Dots on the literary map? Literary Valorizations of Place, the Wealth of Earl Lovelace’s Trinidad, and Geometric Data Analysis
This article intervenes in scholarly debates about postcolonial space by demonstrating the distinctive strengths of Geometric Data Analysis (GDA) as an approach to literary space that skirts both close and distant reading modes. I use GDA to map the fictional space of Trinidadian author Earl Lovelace’s short story “A Brief Conversion,” offering a more complete and systematic account than earlier readings. I argue that the theoretical stakes of this sort of analysis reside in the distinction between what I call the wealth of place and the value of place, terms inspired by Marxist value critique. Despite its best intentions, literary criticism tends to get caught up in the logic of valorization, putting into circulation place as a value, dissociated from the wealth of place that the literary work (in the best of cases) produces. From these theoretical starting points, I assert that geometric methods can stay truer to the wealth of place by disclosing the space of possibles created by the literary text, thus restoring to the storyworld a sense of its dynamic and open orientations.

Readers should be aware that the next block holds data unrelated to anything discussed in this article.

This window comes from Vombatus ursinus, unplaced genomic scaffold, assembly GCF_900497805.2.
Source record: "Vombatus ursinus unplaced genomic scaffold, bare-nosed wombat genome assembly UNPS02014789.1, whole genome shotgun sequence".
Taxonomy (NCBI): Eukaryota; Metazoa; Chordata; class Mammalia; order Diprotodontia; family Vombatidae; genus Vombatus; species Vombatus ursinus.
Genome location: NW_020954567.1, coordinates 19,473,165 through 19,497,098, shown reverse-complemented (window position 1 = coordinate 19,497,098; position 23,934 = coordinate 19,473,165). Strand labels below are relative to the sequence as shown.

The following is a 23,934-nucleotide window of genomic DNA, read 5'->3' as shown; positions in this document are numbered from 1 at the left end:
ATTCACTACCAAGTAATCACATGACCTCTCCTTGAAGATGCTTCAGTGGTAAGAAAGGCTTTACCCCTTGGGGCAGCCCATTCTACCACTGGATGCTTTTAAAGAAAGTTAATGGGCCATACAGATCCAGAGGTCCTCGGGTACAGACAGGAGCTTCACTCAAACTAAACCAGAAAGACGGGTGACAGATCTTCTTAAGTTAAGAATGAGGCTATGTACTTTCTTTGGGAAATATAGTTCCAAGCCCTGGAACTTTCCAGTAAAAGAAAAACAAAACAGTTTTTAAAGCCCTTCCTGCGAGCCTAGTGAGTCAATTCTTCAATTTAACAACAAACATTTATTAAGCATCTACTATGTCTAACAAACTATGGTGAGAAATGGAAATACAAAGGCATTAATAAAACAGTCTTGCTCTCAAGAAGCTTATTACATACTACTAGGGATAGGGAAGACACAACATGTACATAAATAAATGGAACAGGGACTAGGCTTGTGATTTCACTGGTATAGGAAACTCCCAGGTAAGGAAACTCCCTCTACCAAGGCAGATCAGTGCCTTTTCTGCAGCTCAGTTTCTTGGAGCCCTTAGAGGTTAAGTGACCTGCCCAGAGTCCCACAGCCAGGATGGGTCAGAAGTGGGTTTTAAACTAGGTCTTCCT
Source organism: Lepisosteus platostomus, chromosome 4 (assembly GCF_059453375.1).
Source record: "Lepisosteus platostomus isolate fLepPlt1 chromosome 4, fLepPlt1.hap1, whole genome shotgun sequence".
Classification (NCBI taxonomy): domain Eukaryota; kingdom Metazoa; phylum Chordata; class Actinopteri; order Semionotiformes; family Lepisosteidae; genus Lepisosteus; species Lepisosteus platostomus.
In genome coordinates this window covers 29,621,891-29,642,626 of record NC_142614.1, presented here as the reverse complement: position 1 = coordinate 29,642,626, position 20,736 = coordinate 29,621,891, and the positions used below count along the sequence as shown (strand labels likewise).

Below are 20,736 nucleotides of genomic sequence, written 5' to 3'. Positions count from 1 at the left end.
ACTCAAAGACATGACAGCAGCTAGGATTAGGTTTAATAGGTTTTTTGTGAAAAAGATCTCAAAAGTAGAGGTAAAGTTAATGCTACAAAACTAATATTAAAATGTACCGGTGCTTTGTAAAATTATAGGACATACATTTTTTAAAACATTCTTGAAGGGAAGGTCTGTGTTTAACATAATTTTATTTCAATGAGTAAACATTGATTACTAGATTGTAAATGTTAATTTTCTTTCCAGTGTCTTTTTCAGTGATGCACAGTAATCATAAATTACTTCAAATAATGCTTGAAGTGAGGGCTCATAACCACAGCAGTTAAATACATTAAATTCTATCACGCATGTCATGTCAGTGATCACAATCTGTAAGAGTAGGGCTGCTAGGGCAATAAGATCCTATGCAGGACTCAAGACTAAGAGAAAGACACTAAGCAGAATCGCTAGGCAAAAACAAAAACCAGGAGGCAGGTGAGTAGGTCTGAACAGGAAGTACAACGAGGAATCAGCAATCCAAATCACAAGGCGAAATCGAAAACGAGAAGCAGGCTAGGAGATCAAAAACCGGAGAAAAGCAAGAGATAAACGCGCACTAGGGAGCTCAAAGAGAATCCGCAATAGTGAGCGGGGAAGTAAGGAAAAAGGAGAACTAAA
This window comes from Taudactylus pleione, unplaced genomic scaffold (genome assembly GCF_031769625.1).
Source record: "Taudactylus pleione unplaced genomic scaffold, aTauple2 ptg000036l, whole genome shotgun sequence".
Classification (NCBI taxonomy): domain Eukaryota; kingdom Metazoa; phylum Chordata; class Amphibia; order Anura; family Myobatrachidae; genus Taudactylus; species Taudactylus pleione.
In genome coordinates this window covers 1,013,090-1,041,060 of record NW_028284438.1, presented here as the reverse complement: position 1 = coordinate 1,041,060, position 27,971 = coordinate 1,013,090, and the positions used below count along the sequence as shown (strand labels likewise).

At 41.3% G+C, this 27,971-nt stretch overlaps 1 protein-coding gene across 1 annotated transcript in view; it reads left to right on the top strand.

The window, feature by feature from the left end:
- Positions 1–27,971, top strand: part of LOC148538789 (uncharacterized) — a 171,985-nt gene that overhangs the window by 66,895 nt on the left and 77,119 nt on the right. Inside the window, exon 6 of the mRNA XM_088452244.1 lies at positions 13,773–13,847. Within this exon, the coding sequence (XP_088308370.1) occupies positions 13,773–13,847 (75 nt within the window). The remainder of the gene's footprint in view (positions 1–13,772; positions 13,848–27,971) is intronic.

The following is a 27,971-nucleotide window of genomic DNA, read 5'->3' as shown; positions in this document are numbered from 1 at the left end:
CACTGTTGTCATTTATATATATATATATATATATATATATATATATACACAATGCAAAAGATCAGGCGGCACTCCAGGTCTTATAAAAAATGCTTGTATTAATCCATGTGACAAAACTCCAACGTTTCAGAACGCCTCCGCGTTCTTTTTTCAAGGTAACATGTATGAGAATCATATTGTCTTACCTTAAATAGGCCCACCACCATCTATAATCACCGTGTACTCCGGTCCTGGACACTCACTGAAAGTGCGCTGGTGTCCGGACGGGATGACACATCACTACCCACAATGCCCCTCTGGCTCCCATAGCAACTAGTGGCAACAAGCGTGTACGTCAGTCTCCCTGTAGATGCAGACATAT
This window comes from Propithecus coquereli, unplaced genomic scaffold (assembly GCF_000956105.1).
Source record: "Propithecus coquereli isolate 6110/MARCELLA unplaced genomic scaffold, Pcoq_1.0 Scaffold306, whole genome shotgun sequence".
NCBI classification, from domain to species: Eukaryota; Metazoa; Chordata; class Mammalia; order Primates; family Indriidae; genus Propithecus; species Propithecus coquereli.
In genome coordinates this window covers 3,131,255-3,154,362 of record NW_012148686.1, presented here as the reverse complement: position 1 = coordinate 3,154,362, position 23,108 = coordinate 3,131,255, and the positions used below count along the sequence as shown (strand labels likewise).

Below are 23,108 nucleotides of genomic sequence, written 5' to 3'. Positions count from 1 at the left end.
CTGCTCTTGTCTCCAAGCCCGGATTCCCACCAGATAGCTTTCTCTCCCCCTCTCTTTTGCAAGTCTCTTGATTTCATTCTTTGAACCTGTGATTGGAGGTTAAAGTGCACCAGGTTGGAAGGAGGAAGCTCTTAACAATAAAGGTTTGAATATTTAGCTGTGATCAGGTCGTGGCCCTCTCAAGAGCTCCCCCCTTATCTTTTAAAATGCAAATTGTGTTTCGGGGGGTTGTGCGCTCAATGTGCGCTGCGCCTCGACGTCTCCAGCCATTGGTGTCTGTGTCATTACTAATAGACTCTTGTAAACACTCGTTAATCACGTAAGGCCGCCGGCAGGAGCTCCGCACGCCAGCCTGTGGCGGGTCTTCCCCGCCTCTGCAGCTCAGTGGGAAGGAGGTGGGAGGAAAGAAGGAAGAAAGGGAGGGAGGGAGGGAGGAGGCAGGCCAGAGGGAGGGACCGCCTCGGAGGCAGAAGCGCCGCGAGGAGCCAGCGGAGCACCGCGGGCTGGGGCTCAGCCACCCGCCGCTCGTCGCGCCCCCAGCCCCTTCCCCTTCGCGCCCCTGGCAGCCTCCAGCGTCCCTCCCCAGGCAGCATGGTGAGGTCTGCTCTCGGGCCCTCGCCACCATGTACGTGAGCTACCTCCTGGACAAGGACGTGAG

ARIEL: A Review of International English Literature 49 (2-3): 1-36.